Chinese Outbound Investment Reaches US$17 Billion in First Five Months of 2016, Volume Second Only to the U.S.
Chinese outbound investment continued its rapid growth in China, reaching US$17 billion over the first five months of 2016 and accounting for 65.6% of the total investment of 2015 at US$25.734 billion, according to a new report released today by DTZ/Cushman & Wakefield, a global leader in commercial real estate services.
The China Outbound Investment CapitalWatch report states that China was the world’s second largest source of outbound property investment after the United States at US$19 billion. China moved up three spots from the end of last year, when the country ranked fifth behind the U.S., Canada, Hong Kong and Singapore.
As for investment by destination, 62.3% of Chinese outbound property investment totaling US$10.6 billion went to the U.S. during the first five months of this year – a marked contrast from previous periods in which investors tended to spread capital notably among the U.S., Hong Kong and Australia. By locality, New York City was the hottest overseas target for Chinese property investors, receiving an estimated US$3.5 billion of capital over the first five months of 2016.
James Shepherd, Managing Director, Research, Greater China at DTZ/Cushman & Wakefield, commented, “The wave of Chinese investment to the U.S. has far outpaced last year’s total of US$4.37 billion by 143% thanks to dollar appreciation and a recovering U.S. economy.”
Office remains the most popular asset class, accounting for 50% of total outbound Chinese capital from January to May 2016. Top destinations for office investments were Hong Kong and the U.S., accounting for more than 80% of transactions by Chinese investors.
Hotel transactions were not far behind, accounting for 42% of all Chinese outbound transactions and reaching US$7.1 billion over the first five months of 2016, already 28% more than recorded all of last year. Justina Fan, DTZ/Cushman & Wakefield’s Head of Outbound Investment, Greater China and Managing Director, Asia Pacific, commented, “Supportive U.S. visa policy is one important factor that has made it easier for potential Chinese investors and tourists to travel to the U.S., bearing fruit in the form of a flood of Chinese buyers of U.S. hotel properties over the last several years.”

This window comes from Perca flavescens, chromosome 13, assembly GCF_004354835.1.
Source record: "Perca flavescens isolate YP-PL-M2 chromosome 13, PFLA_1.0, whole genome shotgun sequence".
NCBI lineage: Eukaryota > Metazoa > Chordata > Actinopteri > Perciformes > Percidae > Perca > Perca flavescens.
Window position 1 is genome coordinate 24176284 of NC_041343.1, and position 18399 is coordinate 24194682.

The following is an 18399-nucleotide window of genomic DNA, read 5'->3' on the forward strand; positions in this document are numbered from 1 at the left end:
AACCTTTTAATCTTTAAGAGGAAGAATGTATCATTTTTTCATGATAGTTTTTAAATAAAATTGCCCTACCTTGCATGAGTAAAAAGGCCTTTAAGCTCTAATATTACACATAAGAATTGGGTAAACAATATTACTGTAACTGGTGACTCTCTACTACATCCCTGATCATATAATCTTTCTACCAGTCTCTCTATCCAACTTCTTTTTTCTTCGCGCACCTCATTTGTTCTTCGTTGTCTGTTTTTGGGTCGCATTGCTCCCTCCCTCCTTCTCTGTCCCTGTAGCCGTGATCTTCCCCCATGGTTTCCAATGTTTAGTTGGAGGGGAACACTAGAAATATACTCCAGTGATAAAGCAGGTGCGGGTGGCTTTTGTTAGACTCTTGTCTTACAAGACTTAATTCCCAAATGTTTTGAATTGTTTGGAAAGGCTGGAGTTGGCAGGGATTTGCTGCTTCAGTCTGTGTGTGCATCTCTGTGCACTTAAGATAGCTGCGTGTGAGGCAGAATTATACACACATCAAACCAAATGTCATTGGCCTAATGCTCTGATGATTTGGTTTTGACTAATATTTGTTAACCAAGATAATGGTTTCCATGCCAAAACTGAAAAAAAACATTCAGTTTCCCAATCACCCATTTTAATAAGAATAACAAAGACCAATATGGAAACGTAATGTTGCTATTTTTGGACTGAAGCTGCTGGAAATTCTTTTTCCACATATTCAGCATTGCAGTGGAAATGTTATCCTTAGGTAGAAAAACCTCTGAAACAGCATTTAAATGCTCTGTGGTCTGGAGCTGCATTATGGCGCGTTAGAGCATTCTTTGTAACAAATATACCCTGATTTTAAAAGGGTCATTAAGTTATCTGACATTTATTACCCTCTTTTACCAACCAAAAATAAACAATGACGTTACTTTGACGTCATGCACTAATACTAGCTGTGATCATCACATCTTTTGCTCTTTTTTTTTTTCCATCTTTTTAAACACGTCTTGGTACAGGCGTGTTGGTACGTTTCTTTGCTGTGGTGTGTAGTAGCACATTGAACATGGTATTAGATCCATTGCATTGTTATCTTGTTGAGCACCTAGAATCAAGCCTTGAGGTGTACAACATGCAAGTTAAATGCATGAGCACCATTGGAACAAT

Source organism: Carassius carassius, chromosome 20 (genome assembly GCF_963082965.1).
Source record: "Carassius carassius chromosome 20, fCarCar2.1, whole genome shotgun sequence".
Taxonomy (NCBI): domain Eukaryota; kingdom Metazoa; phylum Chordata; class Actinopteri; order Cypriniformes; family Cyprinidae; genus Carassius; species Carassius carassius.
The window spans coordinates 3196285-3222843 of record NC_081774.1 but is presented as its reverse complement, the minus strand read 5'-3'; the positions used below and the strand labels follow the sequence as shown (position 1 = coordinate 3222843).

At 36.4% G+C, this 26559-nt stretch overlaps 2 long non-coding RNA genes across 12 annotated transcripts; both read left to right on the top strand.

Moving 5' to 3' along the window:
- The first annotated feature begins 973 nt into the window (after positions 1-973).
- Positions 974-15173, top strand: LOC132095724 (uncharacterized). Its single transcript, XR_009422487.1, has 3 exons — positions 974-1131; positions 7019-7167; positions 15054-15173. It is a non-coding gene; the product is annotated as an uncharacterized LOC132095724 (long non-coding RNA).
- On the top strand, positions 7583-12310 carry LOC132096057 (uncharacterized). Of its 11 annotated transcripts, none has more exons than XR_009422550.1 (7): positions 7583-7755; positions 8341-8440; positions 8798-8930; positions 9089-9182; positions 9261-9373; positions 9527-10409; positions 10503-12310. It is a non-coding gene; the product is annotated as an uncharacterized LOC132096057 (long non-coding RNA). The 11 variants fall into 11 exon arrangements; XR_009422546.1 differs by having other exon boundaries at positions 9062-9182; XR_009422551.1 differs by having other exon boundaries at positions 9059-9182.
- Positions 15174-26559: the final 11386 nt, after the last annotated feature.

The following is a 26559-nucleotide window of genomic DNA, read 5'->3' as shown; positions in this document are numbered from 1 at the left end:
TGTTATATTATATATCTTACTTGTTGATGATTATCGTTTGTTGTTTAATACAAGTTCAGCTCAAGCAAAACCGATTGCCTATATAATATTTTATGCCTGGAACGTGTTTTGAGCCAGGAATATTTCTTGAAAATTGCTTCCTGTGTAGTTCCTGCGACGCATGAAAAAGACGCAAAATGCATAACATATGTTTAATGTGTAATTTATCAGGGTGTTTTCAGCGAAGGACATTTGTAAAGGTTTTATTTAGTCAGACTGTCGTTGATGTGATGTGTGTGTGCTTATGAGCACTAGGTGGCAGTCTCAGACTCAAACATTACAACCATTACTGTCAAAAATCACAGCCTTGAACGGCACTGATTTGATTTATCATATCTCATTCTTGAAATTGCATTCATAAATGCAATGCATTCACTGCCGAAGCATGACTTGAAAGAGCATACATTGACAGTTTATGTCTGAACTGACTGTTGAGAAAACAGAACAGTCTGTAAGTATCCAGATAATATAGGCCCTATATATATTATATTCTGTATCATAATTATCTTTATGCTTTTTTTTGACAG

James Shepherd commented, “Chinese investors’ presence in cross-border real estate is forecast to achieve 50% growth this year. With the expectation that the dollar will continue to strengthen and the U.S. economy will maintain steady growth, the prospect of even stronger Chinese interest in the U.S. market in the remainder of 2016 is viable.”
Justina Fan added, “In Europe, mid- and long-term interest in the United Kingdom from China is likely to increase particularly should prices of certain asset classes there soften and currency levels in Europe are favorable. Asset classes in the UK that could potentially be targeted by investors in China include residential, hotels, office and retail properties.”